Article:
Academic journal article Middle School Journal

A Choice Theory Counseling Group Succeeds with Middle School Students Who Displayed Disciplinary Problems

Academic journal article Middle School Journal

A Choice Theory Counseling Group Succeeds with Middle School Students Who Displayed Disciplinary Problems

Article excerpt

Middle school students are in a stage of transition to young adolescence that is characterized by unique developmental needs. While the majority of middle school students are able to manage this transition without problems, a significant number of students experience distress and disengagement during this time (Kruczek, Alexander, & Harris, 2005). This distress may be manifested in students' behavior in the form of disciplinary misconduct. According to teachers, misconduct in schools (e.g., cursing, grabbing, verbally abusing teachers, breaking school rules, and general disorder in the classroom) was more common than violent incidents involving weapons, drugs, or extreme, delinquent acts (National Center for Education Statistics [NCES], 2004). Passaro, Moon, Wiest, and Wong (2004) noted that traditional discipline methods used by educators, such as time-out away from the classroom, have not been found to be effective in reducing problem behaviors. These authors stressed the need for a more "therapeutic intervention" (p. 504) for these students. In addition, the common practice of school suspension in response to school disciplinary problems also has not been found to be an effective means of addressing these students' needs (Christie, Jolivette, & Nelson, 2005). For the concerned middle level educator, it is necessary to understand the prevalence and potential impact of school misconduct on a student's academic, career, and social development. Furthermore, by analyzing how schools are responding to students who present with discipline problems, implications may be drawn for educators as to how to effectively support these students.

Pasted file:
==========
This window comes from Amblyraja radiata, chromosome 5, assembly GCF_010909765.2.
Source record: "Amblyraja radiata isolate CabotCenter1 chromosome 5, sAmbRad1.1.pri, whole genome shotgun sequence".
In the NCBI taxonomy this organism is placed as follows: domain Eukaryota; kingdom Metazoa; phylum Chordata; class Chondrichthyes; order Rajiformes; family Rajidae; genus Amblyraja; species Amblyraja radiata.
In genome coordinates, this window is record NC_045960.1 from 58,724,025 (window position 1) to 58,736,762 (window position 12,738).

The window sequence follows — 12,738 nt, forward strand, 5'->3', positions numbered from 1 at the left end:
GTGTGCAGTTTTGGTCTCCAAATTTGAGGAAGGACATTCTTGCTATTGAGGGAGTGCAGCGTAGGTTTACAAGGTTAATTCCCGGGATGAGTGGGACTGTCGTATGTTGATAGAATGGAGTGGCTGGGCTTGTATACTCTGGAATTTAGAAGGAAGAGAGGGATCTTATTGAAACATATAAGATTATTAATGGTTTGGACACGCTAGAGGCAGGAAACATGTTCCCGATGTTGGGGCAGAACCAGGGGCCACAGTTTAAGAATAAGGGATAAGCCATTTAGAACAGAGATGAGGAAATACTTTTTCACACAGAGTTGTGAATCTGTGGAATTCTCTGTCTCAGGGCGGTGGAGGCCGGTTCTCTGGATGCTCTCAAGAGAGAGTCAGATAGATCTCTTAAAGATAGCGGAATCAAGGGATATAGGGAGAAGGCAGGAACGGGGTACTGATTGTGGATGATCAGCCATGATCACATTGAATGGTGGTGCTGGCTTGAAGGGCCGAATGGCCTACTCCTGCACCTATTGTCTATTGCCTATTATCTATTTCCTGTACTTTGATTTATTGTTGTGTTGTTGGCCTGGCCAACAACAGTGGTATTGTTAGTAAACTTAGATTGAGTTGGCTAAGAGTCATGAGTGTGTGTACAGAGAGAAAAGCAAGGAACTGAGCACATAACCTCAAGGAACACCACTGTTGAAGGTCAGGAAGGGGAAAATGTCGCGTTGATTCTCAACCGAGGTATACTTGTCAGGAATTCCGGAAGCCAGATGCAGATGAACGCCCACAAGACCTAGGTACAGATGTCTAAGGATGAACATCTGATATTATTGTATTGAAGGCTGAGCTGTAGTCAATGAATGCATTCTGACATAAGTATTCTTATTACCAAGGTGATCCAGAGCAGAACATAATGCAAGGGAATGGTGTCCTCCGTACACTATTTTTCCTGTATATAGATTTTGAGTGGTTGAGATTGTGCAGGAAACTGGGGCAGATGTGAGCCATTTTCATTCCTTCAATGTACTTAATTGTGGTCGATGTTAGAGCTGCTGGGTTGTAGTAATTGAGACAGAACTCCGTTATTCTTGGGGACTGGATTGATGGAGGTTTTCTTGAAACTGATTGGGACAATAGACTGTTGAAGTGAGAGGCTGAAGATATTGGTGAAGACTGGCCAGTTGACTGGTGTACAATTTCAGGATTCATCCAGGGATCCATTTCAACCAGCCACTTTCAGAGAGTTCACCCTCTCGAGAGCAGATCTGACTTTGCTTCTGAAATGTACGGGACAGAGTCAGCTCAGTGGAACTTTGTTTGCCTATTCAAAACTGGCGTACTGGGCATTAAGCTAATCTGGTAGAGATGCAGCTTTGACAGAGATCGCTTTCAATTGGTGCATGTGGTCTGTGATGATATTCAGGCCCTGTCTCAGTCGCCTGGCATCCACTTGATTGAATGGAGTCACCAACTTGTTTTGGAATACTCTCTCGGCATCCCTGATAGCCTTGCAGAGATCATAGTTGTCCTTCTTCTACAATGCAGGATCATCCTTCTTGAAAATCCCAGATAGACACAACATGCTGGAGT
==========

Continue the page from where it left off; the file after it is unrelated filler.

Improvements have occurred in school safety over the last decade. The violent crime victimization rate in United States public schools declined from 48 per 1,000 students in 1992 to 28 per 1,000 in 2003 (NCES, 2004). However, the same NCES data indicated that 87% of middle schools reported at least one incidence of violence, and 29% reported at least one incidence of serious violence. Schools with higher reports of student misconduct and discipline problems were also more likely than schools that report fewer problems to experience violent and seriously violent incidents (NCES, 2004). The majority of public schools (54%) reported taking serious disciplinary action for classroom disorder (Miller, 2003). Middle schools were more likely to experience fighting incidents among students, bullying, verbal abuse of teachers, and widespread disorder in the classroom than high schools or elementary schools (NCES, 2004). These findings emphasized the importance of seeking effective and empirically-based approaches and interventions to assist these young adolescents.

The purpose of this article is to provide middle level educators with an orientation to the theoretical constructs and tenets of Choice Theory (Glasser, 1998) as both a preventive and remedial framework for supporting the development of students exhibiting school disciplinary behavioral problems. The following three topics are addressed: (a) issues relating to school disciplinary problems, (b) the theoretical constructs and tenets of Choice Theory as a guide for group counseling or other educational interventions in school, and (c) a case example illustrating the application of this approach by a middle school counselor. This article is aligned with This We Believe: Successful Schools for Young Adolescents (National Middle School Association, 2003), which states that effective middle schools facilitate a learning environment that is supportive and safe for all young adolescents. This We Believe (2003) goes on to advocate that "successful schools for young adolescents provide multifaceted guidance and support services" (p. 32).

Issues relating to school disciplinary problems

Students who exhibit behavioral patterns that result in frequent disciplinary actions at school are at risk for a host of additional problems involving their peer groups and future behaviors. …

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